As firemen prepare for wildfire season this summer, they will reach for their trusty Pulaski ax, the century-old tool used to hack ditches between flames and the rest of the forest. But they will have some new, high-tech help as well. Mini tree-mounted weather stations and airborne infrared sensors will provide the clearest picture yet of where fires are and where they’re headed.
Traditionally, when trying to identify a blaze early and predict its next move, firefighters must wait for dial-up modems that deliver hours-old information. But wildfires feed off hot, dry air, and billowing winds generated within the fire can shift its direction in an instant. And with no way to monitor these conditions in real time, firefighters end up reacting to raging fires rather than putting them out before they spread.
NASA’s Unmanned Heat-sensing Aircraft: NASADelayed information is especially dangerous in the Western states, where earlier snowmelt and longer dry seasons have driven a sixfold increase in scorched earth since 1970. Last year, fires wiped out 1.6 million acres in California and ran up $1.3 billion in suppression costs. “In the past, our philosophy was to put a line around every fire,” says Tom Zimmerman, the program manager at the National Interagency Fire Center. “We have longer, larger, more intense fires now, and we don’t have the resources to do that.”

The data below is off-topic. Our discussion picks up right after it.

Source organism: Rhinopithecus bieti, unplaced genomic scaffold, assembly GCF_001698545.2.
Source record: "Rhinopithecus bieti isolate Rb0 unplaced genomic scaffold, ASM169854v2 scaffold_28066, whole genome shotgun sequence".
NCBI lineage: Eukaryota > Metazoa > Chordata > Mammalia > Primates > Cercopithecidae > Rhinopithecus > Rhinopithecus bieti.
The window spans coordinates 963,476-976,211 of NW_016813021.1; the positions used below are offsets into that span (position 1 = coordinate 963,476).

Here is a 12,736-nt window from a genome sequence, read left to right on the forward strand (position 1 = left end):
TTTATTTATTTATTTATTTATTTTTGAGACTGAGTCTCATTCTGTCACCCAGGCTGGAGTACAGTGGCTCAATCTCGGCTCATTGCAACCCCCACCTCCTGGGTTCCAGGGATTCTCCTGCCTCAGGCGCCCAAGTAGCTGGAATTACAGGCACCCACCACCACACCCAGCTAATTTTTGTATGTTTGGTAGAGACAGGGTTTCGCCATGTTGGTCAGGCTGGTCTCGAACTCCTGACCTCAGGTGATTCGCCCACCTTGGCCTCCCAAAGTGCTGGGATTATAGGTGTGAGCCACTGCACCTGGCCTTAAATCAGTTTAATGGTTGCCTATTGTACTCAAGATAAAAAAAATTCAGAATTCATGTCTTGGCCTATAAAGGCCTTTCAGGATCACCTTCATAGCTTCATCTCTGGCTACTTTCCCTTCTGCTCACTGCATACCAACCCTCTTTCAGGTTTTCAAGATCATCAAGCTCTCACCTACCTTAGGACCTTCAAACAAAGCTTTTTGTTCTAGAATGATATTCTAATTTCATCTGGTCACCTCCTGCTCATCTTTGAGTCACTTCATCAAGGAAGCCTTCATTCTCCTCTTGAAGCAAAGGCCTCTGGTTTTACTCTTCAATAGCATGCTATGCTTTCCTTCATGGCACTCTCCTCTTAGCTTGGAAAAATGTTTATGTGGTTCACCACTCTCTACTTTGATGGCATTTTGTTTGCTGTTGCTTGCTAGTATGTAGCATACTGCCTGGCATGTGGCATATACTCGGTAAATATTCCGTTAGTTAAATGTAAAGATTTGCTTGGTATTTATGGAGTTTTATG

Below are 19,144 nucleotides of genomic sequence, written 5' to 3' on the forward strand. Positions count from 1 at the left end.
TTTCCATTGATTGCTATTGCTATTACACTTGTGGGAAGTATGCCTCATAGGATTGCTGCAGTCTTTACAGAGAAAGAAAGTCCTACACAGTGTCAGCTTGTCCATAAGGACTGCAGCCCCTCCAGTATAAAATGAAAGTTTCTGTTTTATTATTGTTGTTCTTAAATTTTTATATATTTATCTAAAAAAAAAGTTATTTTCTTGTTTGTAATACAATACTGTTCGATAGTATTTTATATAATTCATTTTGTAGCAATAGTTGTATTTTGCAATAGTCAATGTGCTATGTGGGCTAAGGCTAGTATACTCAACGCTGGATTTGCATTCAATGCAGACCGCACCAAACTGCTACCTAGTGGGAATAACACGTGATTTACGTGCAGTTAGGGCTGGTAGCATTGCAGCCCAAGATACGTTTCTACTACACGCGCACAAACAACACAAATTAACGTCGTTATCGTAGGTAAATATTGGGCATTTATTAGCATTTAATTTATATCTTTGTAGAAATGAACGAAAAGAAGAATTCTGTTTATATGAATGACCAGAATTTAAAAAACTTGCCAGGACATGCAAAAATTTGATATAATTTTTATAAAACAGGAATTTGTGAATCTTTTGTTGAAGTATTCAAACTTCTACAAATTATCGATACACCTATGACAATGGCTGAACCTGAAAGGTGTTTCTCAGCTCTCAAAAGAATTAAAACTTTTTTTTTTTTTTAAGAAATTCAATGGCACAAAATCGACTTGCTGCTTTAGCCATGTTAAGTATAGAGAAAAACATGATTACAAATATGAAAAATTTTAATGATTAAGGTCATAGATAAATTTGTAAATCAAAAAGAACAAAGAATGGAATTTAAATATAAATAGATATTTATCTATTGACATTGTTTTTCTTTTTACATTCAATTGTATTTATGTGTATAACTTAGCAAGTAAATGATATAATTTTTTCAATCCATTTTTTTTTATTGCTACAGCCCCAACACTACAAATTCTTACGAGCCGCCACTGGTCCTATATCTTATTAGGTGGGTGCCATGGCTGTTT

To help identify which spots to attack first, the Forest Service will have NASA’s unmanned Ikhana aircraft and its infrared sensor on emergency standby for the first time this summer. Unlike imaging satellites, which can take hours to position and transmit photos, Ikhana can see through smoke and send live data to ground crews. Likewise, the Forest Service’s planes, also loaded with infrared sensors, will beam fire managers real-time data and photos over Aircell, the wireless service used by airlines. Historically, pilots printed out bird’s-eye images of fires, stuffed them in a tube, and dropped them to firefighters on the ground. Digging through these documents to find the hottest areas in the blaze, which should be put out first, could take up to eight hours. Now command centers can analyze the digital files immediately and send out response crews before things get out of hand.
Better situational awareness is only the beginning. Knowing precisely which areas are at highest risk of fires could transform how we fight them. Voltree Power in Canton, Massachusetts, has developed a shoebox-size sensor that, planted one per acre, could gather microclimate information, such as spikes in temperature and drops in humidity, that signal a nascent fire. In April the Forest Service began field-testing the device, which can run for a decade on voltage generated from the pH imbalance between a tree and soil.
To help deal with the flood of new information, Zimmerman’s team launched the Wildland Fire Decision Support System, an online tool that crunches data in real time, using fire behavior models and weather forecasts. The Forest Service and the National Park Service will use the program to determine whether to attack flames on foot or call in planes to dump fire-suppressant gel.
Even with technological advances in firefighting, perhaps the best way to minimize damage is to recognize that fires play a necessary role in restoring certain ecosystems, and so we should stop building in at-risk areas and use fire-retardant materials, says fire ecologist Max Mortiz of the University of California at Berkeley. Mortiz recently published data predicting that climate change will increase wildfire activity across much of the U.S. “We don’t fight earthquakes and floods we coexist with them,” he says. “We need to learn to do the same with wildfires.”